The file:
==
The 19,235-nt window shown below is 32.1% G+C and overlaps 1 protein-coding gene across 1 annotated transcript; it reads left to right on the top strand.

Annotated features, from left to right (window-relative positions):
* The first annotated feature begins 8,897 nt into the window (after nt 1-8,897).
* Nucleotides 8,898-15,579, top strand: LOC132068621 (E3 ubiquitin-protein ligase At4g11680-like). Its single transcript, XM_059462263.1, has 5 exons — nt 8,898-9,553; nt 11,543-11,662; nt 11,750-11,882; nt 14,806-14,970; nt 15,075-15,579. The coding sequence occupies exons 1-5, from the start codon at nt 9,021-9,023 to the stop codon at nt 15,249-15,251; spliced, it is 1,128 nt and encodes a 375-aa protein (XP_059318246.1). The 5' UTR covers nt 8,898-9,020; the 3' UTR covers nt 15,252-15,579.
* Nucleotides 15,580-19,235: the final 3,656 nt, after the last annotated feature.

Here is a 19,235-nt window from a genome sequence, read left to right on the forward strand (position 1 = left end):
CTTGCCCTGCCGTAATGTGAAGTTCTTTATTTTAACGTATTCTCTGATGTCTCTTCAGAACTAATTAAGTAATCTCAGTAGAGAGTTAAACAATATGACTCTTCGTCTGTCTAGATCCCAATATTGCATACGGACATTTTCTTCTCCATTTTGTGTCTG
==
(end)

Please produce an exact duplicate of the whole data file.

The 19,235-nt window shown below is 32.1% G+C and overlaps 1 protein-coding gene across 1 annotated transcript; it reads left to right on the top strand.

Annotated features, from left to right (window-relative positions):
* The first annotated feature begins 8,897 nt into the window (after nt 1-8,897).
* Nucleotides 8,898-15,579, top strand: LOC132068621 (E3 ubiquitin-protein ligase At4g11680-like). Its single transcript, XM_059462263.1, has 5 exons — nt 8,898-9,553; nt 11,543-11,662; nt 11,750-11,882; nt 14,806-14,970; nt 15,075-15,579. The coding sequence occupies exons 1-5, from the start codon at nt 9,021-9,023 to the stop codon at nt 15,249-15,251; spliced, it is 1,128 nt and encodes a 375-aa protein (XP_059318246.1). The 5' UTR covers nt 8,898-9,020; the 3' UTR covers nt 15,252-15,579.
* Nucleotides 15,580-19,235: the final 3,656 nt, after the last annotated feature.

Here is a 19,235-nt window from a genome sequence, read left to right on the forward strand (position 1 = left end):
CTTGCCCTGCCGTAATGTGAAGTTCTTTATTTTAACGTATTCTCTGATGTCTCTTCAGAACTAATTAAGTAATCTCAGTAGAGAGTTAAACAATATGACTCTTCGTCTGTCTAGATCCCAATATTGCATACGGACATTTTCTTCTCCATTTTGTGTCTG